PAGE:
On paper it was a glittering match. She was a beautiful queen, and he was a handsome lord. They were both descendants of Henry VII, and combined the Catholic claim to the throne of England into one claim. However, the marriage of Mary, Queen of Scots and Henry Stuart, Lord Darnley turned into a disaster.
Mary was eighteen years old when she arrived in Scotland for the first time since she was five years old. She was the Queen, but her mother Marie of Guise had held the fort as Regent so to speak. Mary was raised a pampered and doted on Princess of France. Eventually she became France’s Queen, but her young husband died suddenly and she had no choice but to return to France.
The Scottish court was a bleak and alien place to the young women bred in the glittering French court. Her “loose French ways” were criticized and she increasingly found herself at loggerheads with the Protestant Lords, who took over the regency after her mother’s death. She was lonely and bored when she met Henry Stuart at Wemyss Castle. He was tall, handsome and well versed in courtly manners and the art of conversation. Mary described him as “…the properest and best proportioned long man that ever she had seen …” In short, he swept the young queen off her feet. Despite the protestations of the Protestant Lords, they were married in the chapel at Holyrood Palace in Edinburgh on July 29, 1565.
Then it all started to go wrong. The young and dashing Darnley turned out to be a light minded drunk. He nurtured an ambition for the Crown Matrimonial and Mary continually put him off. This made him sulky and petulant. Their bitter arguments and violent outbursts continued even while Mary was heavily pregnant with their son, the future King James VI.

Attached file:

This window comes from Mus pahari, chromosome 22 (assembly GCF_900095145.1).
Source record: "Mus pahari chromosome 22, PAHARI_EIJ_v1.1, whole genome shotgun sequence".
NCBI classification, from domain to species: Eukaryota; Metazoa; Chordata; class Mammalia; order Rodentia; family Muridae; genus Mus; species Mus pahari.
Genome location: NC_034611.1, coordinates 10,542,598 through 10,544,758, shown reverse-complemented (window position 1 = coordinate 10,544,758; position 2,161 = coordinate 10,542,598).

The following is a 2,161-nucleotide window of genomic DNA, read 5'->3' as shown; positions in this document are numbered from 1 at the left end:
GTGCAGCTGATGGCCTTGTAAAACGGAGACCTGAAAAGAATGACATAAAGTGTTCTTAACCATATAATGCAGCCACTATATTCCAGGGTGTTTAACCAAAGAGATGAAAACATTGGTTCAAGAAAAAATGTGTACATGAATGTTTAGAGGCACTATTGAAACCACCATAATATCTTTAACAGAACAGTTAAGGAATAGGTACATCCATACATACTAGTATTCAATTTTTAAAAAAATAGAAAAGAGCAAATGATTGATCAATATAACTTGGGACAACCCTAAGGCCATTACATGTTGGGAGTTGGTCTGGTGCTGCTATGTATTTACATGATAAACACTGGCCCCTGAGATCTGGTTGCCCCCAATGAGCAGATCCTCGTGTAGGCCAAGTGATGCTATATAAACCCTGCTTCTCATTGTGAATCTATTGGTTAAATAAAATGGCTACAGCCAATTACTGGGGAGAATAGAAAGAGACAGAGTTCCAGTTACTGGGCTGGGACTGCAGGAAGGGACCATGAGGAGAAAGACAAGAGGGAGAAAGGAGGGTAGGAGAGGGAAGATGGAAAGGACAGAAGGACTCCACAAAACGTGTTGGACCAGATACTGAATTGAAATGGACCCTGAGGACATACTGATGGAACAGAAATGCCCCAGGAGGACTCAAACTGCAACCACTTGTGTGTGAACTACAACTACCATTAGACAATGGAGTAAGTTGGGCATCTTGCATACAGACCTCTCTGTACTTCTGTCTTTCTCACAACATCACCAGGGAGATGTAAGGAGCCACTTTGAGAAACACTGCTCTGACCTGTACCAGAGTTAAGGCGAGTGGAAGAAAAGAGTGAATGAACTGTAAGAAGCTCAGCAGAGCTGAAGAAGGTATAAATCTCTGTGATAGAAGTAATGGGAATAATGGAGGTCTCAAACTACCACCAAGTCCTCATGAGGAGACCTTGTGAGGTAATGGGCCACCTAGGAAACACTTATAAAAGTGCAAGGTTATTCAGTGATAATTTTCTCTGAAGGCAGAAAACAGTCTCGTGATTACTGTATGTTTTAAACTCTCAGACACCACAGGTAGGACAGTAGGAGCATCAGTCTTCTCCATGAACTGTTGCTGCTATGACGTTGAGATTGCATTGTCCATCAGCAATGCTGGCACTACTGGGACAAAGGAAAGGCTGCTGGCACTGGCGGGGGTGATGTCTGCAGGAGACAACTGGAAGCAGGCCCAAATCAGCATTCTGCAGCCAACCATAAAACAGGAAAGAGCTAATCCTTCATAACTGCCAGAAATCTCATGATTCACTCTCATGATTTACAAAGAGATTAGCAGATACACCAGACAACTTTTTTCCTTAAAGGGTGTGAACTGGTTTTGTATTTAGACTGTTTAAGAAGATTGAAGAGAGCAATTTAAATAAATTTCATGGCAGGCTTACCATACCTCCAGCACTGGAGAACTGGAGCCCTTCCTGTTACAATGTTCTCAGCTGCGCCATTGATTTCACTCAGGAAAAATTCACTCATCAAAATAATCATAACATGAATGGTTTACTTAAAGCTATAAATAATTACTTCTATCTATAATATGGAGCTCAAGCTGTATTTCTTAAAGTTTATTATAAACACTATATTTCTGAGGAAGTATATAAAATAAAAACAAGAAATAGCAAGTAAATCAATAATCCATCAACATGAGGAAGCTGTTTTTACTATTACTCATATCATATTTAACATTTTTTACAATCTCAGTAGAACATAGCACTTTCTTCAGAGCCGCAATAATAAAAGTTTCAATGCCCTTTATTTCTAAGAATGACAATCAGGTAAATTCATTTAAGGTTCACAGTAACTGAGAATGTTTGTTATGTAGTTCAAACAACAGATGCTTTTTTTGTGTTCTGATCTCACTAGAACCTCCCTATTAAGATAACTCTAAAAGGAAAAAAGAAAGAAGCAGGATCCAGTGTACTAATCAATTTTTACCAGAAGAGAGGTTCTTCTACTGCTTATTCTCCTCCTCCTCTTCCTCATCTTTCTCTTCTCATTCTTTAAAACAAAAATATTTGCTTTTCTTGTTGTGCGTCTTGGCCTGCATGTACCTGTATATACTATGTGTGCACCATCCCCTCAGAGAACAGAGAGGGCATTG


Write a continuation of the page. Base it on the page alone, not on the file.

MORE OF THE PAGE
The abuse culminated in Darnley allowing himself to be manipulated into joining a conspiracy with the Protestant Lords. Mary increasingly relied on her secretary, David Rizzio, for advice. This conspiracy had Rizzo murdered in front of Mary while a gun was held to her pregnant belly to keep her from interfering.
The loss of Rizzio devastated Mary. She wept until she was on the edge of nervous collapse. She could never forgive Darnley, and now she no longer needed him. She had a healthy son. Divorce would make her son illegitimate, however, Darnley had to go.
Whether she was a part of the conspiracy to kill Darnley is hotly debated. The famous “casket of letters” that implicate her involvement are lost. We will never truly know. What is known is Darnley was killed and the travails of Mary, Queen of Scots were just beginning.